Acting or Reacting? What’s the Difference?

Just for clarity’s sake, let’s define these two ideas:

phone, act or react, goals, planner

Why You Want to Act Instead of React

Imagine the day ahead of you. It’s morning and you’re just getting up.

How soon before you check your phone?

And then what do you do after you check it?

And by the way, how much time are you spending on your phone “just checking”?

Have you taken a shower yet? Gotten dressed? Had breakfast? Have you even gotten out of bed at this point?

If this is the way you live your life (and by the way, it isn’t just your phone competing for your attention – there are lots of things that are), by reacting to whatever happens in the moment, you really aren’t getting a lot done. (Note: small children do not apply in this scenario. If they need you, you react. Done.)

You might think you’re being productive – you certainly feel busy and maybe even a bit frazzled – but you’re not.

Contrast that morning to this one:

You just woke up. You shower and get dressed in the clothes that you laid out the night before (or over the weekend).

You go into the kitchen to make breakfast and pick up your phone. You don’t keep it in the bedroom because the blue light it emits can disturb your sleep and cause insomnia.

You check your messages and emails while you eat. Barring a major disaster, you will answer everything at the appointed time that you have set. This lets you get on with your morning. In all, you’ve spent maybe a couple of minutes on your phone.

The rest of the day proceeds just as smoothly.

You have goals: big ones for the year, and smaller monthly and weekly goals, all laid out in your planner.

Emails and messages get answered twice a day, based on your schedule. You have an automated reply to each email letting the sender know when to expect your reply. Phone calls can be treated in a similar manner for the most part.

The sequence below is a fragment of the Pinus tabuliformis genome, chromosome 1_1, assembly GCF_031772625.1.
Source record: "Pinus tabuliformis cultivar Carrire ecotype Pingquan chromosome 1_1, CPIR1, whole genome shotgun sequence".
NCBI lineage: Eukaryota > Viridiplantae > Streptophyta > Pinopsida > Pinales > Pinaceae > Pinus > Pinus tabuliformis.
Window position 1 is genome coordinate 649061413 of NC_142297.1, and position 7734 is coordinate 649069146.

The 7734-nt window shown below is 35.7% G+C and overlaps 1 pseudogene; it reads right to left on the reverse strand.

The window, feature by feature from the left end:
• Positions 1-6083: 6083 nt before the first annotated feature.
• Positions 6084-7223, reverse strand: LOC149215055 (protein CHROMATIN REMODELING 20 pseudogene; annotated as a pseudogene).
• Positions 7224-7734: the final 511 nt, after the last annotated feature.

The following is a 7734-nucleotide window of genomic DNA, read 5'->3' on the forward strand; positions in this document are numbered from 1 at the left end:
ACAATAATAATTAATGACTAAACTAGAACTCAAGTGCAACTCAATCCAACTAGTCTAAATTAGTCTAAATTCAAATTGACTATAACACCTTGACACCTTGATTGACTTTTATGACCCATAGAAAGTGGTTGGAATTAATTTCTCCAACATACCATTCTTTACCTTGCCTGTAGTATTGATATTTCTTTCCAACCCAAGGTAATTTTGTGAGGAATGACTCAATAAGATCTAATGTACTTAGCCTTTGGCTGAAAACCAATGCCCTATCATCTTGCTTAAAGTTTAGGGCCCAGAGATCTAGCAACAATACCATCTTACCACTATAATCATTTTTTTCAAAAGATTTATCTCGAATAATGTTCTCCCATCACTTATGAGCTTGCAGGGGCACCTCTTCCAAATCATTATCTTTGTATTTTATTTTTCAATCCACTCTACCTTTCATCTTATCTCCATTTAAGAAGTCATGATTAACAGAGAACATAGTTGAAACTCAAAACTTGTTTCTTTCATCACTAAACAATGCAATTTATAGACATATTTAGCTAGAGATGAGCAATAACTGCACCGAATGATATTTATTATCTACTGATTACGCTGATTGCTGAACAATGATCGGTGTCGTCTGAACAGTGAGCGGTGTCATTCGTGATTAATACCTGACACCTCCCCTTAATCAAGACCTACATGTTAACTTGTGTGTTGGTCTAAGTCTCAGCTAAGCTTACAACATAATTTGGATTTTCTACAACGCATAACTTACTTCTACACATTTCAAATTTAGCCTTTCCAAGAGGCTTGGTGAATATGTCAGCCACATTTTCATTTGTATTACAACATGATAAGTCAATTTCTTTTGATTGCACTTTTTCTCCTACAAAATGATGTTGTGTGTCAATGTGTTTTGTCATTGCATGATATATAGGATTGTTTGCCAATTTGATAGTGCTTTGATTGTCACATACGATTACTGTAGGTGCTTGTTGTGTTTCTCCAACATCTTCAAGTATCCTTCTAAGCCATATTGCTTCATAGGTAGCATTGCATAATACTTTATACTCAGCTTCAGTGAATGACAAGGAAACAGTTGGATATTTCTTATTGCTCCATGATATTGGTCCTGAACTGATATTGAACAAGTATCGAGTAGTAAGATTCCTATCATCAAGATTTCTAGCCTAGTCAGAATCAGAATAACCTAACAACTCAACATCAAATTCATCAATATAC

You spend some time over the weekend assessing last week’s progress, made notes on things that didn’t get done or need attention, and planned the following week.

You have your 3 most important tasks set for the day, and they take priority. You do your most important work when you know that you are at your best mentally. You save other tasks for when you’re not at 100%.

Can you see that this way you will actually get things done, and they will be things that are important to you? That you will be making real progress, and directing your day rather than letting it direct you?

Sure, you may miss a few things here and there – some silly posts on Facebook or the latest joke or gossip – but what are you really missing?

Where to Begin

This is a big subject, worthy of it’s own post.

But let’s start small.

What’s one thing that seems to run your life? (Your kids really don’t count.)

I bet for a lot of us it’s our phone.

Now I set a goal this year to be one of those people who lived by their phone. I did this because I recognized that so much of what we do and need can be stored and accessed on our phone. We really can get a lot done with it.

But the key here is to do it on your terms.

Now you’re on your way to acting instead of reacting, and that’s a good thing.

More to come.

Tell me what you think!

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